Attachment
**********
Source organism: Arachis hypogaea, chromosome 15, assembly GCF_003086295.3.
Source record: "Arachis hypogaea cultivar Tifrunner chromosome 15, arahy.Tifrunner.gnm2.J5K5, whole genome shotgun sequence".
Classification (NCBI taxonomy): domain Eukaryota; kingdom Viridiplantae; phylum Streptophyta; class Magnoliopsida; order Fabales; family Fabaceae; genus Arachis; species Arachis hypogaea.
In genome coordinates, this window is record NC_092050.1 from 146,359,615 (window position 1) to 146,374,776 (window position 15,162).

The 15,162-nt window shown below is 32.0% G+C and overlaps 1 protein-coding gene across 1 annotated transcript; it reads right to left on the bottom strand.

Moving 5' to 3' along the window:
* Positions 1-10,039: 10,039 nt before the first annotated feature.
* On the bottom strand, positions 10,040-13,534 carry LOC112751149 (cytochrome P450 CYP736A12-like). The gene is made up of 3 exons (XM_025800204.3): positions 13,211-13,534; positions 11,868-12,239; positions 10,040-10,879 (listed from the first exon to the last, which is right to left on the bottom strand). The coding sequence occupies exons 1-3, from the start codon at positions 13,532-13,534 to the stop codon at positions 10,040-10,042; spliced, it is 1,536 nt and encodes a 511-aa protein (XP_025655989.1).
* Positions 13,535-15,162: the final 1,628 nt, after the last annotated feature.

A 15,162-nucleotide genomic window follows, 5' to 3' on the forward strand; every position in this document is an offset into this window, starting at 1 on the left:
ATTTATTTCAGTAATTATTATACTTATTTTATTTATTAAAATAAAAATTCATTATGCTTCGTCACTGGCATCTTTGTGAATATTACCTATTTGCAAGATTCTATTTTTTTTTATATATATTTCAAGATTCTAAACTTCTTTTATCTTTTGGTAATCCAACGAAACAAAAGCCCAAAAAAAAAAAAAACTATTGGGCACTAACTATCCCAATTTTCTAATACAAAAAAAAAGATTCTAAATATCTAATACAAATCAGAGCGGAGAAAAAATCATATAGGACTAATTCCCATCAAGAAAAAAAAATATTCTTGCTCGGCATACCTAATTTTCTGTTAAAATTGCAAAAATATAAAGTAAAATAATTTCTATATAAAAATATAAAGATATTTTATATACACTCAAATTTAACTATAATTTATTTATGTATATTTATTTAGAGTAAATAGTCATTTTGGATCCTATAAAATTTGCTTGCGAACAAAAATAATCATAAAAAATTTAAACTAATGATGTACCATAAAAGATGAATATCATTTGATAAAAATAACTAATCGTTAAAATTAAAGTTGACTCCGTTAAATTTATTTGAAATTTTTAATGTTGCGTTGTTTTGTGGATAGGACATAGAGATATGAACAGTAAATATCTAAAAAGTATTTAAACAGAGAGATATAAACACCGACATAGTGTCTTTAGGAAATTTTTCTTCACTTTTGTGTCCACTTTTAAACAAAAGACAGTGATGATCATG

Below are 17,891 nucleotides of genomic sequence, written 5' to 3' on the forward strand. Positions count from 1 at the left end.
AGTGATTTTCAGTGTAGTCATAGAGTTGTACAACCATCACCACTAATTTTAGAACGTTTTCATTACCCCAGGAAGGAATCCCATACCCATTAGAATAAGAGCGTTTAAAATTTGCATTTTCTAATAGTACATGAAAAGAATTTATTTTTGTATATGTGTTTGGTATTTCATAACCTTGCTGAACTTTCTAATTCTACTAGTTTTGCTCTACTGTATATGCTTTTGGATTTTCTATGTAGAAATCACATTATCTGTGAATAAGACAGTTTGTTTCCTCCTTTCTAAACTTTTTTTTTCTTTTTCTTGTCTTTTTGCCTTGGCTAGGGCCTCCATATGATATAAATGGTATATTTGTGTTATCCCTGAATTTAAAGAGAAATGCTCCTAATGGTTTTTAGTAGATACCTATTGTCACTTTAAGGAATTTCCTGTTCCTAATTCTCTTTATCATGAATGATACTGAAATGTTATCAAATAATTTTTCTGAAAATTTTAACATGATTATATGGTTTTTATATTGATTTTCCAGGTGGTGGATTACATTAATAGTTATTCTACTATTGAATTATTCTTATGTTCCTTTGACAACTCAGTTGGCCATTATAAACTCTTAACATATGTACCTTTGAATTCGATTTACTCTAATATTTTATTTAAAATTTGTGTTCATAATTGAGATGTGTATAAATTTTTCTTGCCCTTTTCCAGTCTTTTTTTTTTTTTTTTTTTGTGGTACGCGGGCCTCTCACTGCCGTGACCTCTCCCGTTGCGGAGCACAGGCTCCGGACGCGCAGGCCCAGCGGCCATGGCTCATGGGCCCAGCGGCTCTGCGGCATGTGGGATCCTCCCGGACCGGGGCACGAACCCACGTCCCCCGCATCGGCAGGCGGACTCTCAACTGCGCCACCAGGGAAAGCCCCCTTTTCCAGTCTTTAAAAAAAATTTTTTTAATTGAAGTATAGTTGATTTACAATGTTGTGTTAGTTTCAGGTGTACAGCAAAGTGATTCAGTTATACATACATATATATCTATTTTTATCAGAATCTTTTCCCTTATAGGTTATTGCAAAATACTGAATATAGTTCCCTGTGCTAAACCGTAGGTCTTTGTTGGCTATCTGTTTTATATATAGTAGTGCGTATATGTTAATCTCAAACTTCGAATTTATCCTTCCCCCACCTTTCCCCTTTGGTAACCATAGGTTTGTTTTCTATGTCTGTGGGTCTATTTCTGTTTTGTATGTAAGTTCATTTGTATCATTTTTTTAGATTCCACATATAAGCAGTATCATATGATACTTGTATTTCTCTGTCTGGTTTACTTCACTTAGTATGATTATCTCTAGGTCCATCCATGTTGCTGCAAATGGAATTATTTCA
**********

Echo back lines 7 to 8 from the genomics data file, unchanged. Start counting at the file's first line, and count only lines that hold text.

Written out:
* Positions 1-10,039: 10,039 nt before the first annotated feature.
* On the bottom strand, positions 10,040-13,534 carry LOC112751149 (cytochrome P450 CYP736A12-like). The gene is made up of 3 exons (XM_025800204.3): positions 13,211-13,534; positions 11,868-12,239; positions 10,040-10,879 (listed from the first exon to the last, which is right to left on the bottom strand). The coding sequence occupies exons 1-3, from the start codon at positions 13,532-13,534 to the stop codon at positions 10,040-10,042; spliced, it is 1,536 nt and encodes a 511-aa protein (XP_025655989.1).